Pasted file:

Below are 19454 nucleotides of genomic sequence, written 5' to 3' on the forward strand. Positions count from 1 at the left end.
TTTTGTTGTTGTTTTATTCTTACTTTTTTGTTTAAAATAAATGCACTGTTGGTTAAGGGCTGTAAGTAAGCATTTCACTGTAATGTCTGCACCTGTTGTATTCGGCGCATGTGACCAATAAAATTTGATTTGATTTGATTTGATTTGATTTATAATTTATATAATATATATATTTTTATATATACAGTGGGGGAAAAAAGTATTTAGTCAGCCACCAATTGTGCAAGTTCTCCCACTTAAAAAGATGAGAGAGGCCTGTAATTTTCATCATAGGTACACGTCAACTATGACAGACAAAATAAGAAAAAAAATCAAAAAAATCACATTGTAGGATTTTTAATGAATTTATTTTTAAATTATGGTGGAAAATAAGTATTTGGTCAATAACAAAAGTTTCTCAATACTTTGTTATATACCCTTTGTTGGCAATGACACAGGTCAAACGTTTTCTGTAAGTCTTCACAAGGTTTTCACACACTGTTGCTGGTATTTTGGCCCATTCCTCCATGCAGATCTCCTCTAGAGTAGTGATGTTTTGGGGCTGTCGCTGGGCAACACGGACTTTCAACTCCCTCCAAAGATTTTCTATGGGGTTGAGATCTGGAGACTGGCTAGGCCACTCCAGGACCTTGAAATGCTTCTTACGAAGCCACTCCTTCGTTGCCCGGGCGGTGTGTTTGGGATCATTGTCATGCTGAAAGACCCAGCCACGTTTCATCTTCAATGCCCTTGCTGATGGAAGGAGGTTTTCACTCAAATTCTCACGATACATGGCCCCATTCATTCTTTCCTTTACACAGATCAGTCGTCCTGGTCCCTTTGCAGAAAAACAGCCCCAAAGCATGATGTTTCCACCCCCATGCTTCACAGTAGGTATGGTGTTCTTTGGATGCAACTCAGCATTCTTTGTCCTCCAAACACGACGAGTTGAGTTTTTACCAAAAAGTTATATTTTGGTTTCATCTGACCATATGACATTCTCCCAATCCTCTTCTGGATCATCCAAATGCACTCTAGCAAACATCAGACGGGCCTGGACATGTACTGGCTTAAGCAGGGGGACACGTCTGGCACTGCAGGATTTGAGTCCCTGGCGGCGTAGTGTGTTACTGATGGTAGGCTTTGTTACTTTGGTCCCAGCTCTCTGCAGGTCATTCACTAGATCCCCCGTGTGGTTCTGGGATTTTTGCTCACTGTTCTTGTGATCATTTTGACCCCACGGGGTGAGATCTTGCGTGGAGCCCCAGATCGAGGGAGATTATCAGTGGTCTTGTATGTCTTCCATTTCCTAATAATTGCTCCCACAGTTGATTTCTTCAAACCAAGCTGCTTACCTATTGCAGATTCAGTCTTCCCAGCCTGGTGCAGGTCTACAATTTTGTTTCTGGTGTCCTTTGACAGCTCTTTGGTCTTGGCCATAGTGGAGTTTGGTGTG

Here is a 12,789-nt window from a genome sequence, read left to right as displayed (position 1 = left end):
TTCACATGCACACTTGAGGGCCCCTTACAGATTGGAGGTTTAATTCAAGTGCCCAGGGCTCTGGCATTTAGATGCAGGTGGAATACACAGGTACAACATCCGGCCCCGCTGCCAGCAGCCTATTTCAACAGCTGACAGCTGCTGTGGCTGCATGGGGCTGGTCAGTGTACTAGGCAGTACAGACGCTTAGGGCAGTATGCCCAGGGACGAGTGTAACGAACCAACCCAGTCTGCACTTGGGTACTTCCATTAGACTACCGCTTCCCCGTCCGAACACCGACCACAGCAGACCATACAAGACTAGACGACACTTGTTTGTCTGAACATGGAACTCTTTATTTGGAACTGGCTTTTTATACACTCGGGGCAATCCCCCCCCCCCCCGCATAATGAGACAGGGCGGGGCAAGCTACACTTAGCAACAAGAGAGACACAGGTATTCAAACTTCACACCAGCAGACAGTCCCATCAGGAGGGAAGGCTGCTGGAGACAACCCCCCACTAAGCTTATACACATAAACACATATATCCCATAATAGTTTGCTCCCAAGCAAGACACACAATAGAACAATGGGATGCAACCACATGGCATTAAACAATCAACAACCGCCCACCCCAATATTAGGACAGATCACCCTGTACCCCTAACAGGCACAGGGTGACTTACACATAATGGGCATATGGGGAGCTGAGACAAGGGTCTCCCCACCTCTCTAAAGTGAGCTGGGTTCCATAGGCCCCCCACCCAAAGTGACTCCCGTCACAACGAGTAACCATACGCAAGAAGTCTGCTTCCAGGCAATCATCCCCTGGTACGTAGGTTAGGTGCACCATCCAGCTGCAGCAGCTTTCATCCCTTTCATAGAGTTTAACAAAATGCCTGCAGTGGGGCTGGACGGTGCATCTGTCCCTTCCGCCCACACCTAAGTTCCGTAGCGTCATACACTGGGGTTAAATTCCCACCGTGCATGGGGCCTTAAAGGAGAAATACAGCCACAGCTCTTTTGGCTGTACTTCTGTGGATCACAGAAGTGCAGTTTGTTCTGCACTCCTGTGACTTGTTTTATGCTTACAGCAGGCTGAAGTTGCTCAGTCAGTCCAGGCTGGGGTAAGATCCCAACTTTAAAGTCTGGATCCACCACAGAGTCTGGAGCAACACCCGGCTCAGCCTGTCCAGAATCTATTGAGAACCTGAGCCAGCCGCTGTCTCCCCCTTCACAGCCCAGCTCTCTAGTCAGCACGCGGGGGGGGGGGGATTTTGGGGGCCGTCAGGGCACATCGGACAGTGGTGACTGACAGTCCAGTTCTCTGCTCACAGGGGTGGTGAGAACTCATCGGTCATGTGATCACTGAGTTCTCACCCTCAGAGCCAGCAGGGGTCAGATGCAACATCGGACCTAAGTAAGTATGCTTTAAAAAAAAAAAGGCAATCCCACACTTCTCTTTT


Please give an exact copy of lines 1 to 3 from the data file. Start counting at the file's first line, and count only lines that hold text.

Below are 19454 nucleotides of genomic sequence, written 5' to 3' on the forward strand. Positions count from 1 at the left end.
TTTTGTTGTTGTTTTATTCTTACTTTTTTGTTTAAAATAAATGCACTGTTGGTTAAGGGCTGTAAGTAAGCATTTCACTGTAATGTCTGCACCTGTTGTATTCGGCGCATGTGACCAATAAAATTTGATTTGATTTGATTTGATTTGATTTATAATTTATATAATATATATATTTTTATATATACAGTGGGGGAAAAAAGTATTTAGTCAGCCACCAATTGTGCAAGTTCTCCCACTTAAAAAGATGAGAGAGGCCTGTAATTTTCATCATAGGTACACGTCAACTATGACAGACAAAATAAGAAAAAAAATCAAAAAAATCACATTGTAGGATTTTTAATGAATTTATTTTTAAATTATGGTGGAAAATAAGTATTTGGTCAATAACAAAAGTTTCTCAATACTTTGTTATATACCCTTTGTTGGCAATGACACAGGTCAAACGTTTTCTGTAAGTCTTCACAAGGTTTTCACACACTGTTGCTGGTATTTTGGCCCATTCCTCCATGCAGATCTCCTCTAGAGTAGTGATGTTTTGGGGCTGTCGCTGGGCAACACGGACTTTCAACTCCCTCCAAAGATTTTCTATGGGGTTGAGATCTGGAGACTGGCTAGGCCACTCCAGGACCTTGAAATGCTTCTTACGAAGCCACTCCTTCGTTGCCCGGGCGGTGTGTTTGGGATCATTGTCATGCTGAAAGACCCAGCCACGTTTCATCTTCAATGCCCTTGCTGATGGAAGGAGGTTTTCACTCAAATTCTCACGATACATGGCCCCATTCATTCTTTCCTTTACACAGATCAGTCGTCCTGGTCCCTTTGCAGAAAAACAGCCCCAAAGCATGATGTTTCCACCCCCATGCTTCACAGTAGGTATGGTGTTCTTTGGATGCAACTCAGCATTCTTTGTCCTCCAAACACGACGAGTTGAGTTTTTACCAAAAAGTTATATTTTGGTTTCATCTGACCATATGACATTCTCCCAATCCTCTTCTGGATCATCCAAATGCACTCTAGCAAACATCAGACGGGCCTGGACATGTACTGGCTTAAGCAGGGGGACACGTCTGGCACTGCAGGATTTGAGTCCCTGGCGGCGTAGTGTGTTACTGATGGTAGGCTTTGTTACTTTGGTCCCAGCTCTCTGCAGGTCATTCACTAGATCCCCCGTGTGGTTCTGGGATTTTTGCTCACTGTTCTTGTGATCATTTTGACCCCACGGGGTGAGATCTTGCGTGGAGCCCCAGATCGAGGGAGATTATCAGTGGTCTTGTATGTCTTCCATTTCCTAATAATTGCTCCCACAGTTGATTTCTTCAAACCAAGCTGCTTACCTATTGCAGATTCAGTCTTCCCAGCCTGGTGCAGGTCTACAATTTTGTTTCTGGTGTCCTTTGACAGCTCTTTGGTCTTGGCCATAGTGGAGTTTGGTGTG

Here is a 12,789-nt window from a genome sequence, read left to right as displayed (position 1 = left end):